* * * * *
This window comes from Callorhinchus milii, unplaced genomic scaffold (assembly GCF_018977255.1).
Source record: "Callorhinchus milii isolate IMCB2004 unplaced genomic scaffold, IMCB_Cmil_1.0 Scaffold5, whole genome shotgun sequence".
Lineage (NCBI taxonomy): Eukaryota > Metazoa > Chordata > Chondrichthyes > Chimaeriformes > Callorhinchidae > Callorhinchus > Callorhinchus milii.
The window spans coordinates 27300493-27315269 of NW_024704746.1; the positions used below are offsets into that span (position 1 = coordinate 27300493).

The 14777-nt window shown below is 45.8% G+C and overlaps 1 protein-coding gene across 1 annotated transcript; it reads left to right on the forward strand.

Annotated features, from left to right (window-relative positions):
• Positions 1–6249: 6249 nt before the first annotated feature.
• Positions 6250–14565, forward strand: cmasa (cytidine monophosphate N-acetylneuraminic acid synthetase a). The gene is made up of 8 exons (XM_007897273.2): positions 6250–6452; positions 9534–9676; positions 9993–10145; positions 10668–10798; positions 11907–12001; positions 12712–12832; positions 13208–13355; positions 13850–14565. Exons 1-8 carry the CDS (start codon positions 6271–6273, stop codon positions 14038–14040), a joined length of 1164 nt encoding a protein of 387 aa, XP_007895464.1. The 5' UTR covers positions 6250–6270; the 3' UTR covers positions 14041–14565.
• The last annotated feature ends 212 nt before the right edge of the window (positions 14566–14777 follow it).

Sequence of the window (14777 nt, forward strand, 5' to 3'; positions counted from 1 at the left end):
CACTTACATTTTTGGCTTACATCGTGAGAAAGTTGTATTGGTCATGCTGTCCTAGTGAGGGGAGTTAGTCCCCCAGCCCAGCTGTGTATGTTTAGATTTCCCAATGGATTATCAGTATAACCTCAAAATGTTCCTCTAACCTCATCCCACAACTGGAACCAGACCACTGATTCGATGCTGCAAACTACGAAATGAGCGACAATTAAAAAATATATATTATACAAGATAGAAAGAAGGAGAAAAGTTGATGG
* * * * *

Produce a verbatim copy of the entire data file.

This window comes from Callorhinchus milii, unplaced genomic scaffold (assembly GCF_018977255.1).
Source record: "Callorhinchus milii isolate IMCB2004 unplaced genomic scaffold, IMCB_Cmil_1.0 Scaffold5, whole genome shotgun sequence".
Lineage (NCBI taxonomy): Eukaryota > Metazoa > Chordata > Chondrichthyes > Chimaeriformes > Callorhinchidae > Callorhinchus > Callorhinchus milii.
The window spans coordinates 27300493-27315269 of NW_024704746.1; the positions used below are offsets into that span (position 1 = coordinate 27300493).

The 14777-nt window shown below is 45.8% G+C and overlaps 1 protein-coding gene across 1 annotated transcript; it reads left to right on the forward strand.

Annotated features, from left to right (window-relative positions):
• Positions 1–6249: 6249 nt before the first annotated feature.
• Positions 6250–14565, forward strand: cmasa (cytidine monophosphate N-acetylneuraminic acid synthetase a). The gene is made up of 8 exons (XM_007897273.2): positions 6250–6452; positions 9534–9676; positions 9993–10145; positions 10668–10798; positions 11907–12001; positions 12712–12832; positions 13208–13355; positions 13850–14565. Exons 1-8 carry the CDS (start codon positions 6271–6273, stop codon positions 14038–14040), a joined length of 1164 nt encoding a protein of 387 aa, XP_007895464.1. The 5' UTR covers positions 6250–6270; the 3' UTR covers positions 14041–14565.
• The last annotated feature ends 212 nt before the right edge of the window (positions 14566–14777 follow it).

Sequence of the window (14777 nt, forward strand, 5' to 3'; positions counted from 1 at the left end):
CACTTACATTTTTGGCTTACATCGTGAGAAAGTTGTATTGGTCATGCTGTCCTAGTGAGGGGAGTTAGTCCCCCAGCCCAGCTGTGTATGTTTAGATTTCCCAATGGATTATCAGTATAACCTCAAAATGTTCCTCTAACCTCATCCCACAACTGGAACCAGACCACTGATTCGATGCTGCAAACTACGAAATGAGCGACAATTAAAAAATATATATTATACAAGATAGAAAGAAGGAGAAAAGTTGATGG